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Persons

DOI
10.4324/9780415249126-N041-2
Versions
Published
2018
DOI: 10.4324/9780415249126-N041-2
Version: v2,  Published online: 2018
Retrieved December 12, 2018, from https://www.rep.routledge.com/articles/thematic/persons/v-2

Article Summary

A person, as most philosophers use the term, is something with certain special mental properties. Locke, for example, defined ‘person’ as ‘a thinking intelligent being, that has reason and reflection, and can consider itself as itself, the same thinking thing, in different times and places’. To be a person (at a time) is to be intelligent and self-conscious (at that time).

To say that something is a person is thus to say something about its mental properties. But we could know all about a thing’s mental properties without knowing the rest of its nature – what nonmental properties it has – just as we could know that something is a clock, or even know all about its timekeeping properties, without knowing its physical structure. The definition of ‘person’ as ‘intelligent, self-conscious being’ is like the definition of ‘clock’ as ‘device that measures time’: it specifies a role, but does not say what sort of thing fills the role.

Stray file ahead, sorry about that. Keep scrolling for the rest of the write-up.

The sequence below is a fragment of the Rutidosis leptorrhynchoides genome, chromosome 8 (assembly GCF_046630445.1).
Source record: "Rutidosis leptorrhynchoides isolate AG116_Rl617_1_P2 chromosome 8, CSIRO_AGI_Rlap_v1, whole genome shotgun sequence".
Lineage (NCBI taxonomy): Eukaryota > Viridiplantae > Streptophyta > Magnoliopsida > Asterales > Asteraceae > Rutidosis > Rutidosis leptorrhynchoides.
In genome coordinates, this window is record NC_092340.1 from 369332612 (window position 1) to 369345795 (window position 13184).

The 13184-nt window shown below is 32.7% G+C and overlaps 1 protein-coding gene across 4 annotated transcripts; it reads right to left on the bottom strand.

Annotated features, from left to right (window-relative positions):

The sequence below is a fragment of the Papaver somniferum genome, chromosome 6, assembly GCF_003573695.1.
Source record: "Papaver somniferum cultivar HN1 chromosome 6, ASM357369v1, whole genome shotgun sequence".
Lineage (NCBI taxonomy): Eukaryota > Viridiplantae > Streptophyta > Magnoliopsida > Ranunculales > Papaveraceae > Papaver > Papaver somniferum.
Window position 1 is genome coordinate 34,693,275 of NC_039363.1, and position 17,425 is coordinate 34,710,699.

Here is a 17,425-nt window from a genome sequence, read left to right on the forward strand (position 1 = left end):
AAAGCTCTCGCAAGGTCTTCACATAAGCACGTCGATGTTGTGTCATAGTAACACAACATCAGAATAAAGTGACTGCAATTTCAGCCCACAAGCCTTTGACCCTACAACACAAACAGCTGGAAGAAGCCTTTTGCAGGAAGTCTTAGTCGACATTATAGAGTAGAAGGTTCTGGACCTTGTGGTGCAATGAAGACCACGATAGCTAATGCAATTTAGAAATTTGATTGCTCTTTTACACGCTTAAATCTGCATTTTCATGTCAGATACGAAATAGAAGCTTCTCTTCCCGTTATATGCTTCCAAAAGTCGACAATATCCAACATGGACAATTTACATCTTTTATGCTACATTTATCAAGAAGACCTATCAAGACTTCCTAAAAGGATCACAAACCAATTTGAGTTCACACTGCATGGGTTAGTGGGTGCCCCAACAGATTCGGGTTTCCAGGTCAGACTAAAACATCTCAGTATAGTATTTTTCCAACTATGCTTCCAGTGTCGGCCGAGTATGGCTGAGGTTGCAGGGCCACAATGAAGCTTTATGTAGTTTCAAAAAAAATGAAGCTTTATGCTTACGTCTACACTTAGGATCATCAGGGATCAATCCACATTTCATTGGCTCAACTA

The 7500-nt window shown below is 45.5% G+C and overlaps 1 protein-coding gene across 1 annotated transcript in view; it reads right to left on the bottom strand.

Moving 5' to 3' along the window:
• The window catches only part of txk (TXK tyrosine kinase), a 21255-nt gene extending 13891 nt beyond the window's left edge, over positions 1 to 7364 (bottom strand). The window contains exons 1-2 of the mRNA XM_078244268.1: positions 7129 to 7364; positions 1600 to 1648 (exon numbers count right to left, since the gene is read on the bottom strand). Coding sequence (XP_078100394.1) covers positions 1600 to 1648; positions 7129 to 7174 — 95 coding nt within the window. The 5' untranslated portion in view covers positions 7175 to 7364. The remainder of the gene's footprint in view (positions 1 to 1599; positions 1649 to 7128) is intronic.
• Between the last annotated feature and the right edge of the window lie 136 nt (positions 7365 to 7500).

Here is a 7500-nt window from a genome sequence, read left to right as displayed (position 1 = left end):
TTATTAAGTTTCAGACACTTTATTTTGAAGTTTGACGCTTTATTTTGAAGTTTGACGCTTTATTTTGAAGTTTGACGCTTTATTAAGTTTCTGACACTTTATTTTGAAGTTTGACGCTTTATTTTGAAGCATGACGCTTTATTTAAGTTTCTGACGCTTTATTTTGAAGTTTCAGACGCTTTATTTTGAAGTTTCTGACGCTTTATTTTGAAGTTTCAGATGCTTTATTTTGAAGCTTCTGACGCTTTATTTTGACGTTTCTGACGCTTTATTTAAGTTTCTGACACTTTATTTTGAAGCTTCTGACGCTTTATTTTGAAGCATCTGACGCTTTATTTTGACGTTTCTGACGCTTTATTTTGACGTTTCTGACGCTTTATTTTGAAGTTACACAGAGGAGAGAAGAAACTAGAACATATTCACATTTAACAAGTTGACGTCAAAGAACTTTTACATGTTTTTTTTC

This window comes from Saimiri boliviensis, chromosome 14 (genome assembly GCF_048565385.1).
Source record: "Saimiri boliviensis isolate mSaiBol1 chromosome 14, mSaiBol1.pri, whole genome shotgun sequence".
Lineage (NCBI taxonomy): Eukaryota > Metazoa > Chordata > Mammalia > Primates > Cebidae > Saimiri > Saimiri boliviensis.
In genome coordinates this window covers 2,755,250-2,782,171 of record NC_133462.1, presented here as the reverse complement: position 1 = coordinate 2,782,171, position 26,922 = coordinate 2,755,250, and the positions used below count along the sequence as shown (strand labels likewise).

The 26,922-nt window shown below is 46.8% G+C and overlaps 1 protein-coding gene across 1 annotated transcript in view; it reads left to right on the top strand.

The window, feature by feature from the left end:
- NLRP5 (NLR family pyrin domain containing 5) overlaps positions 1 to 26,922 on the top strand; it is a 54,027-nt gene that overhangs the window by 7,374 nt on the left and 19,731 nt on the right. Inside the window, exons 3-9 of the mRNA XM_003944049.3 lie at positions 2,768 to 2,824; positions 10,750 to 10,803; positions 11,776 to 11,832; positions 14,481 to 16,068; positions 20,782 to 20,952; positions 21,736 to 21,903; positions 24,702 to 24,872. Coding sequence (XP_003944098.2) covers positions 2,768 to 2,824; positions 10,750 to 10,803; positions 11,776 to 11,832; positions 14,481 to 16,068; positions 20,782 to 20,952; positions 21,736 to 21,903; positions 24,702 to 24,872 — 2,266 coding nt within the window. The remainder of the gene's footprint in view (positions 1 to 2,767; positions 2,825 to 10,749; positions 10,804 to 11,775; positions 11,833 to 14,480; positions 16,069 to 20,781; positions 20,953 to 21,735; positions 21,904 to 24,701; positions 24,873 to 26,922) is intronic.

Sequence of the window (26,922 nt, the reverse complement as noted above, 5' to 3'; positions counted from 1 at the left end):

Here are some things that persons – that is, people – have been taken to be:

Immaterial substances

Collections of mental states and events

Biological organisms

Parts of organisms

Nonorganisms constituted by organisms.

Some have even denied that there are any people at all: there are acts of thought, but no beings whose thoughts they are. There is no consensus on the matter, or even any dominant view.

It may be that different sorts of people belong to different metaphysical kinds, just as different sorts of clocks have different mechanisms. There are mechanical clocks made of springs and wheels, electronic digital clocks, atomic clocks and so on. Likewise, it may be that we human people are organisms, but some nonhuman people – gods, say, or the intelligent, self-conscious computers of the future – are not. This entry will consider only human people. It will discuss some of the main accounts of their nature, then briefly connect them to wider metaphysical themes.

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Citing this article:
Olson, Eric. Persons, 2018, doi:10.4324/9780415249126-N041-2. Routledge Encyclopedia of Philosophy, Taylor and Francis, https://www.rep.routledge.com/articles/thematic/persons/v-2.
Copyright © 1998-2018 Routledge.

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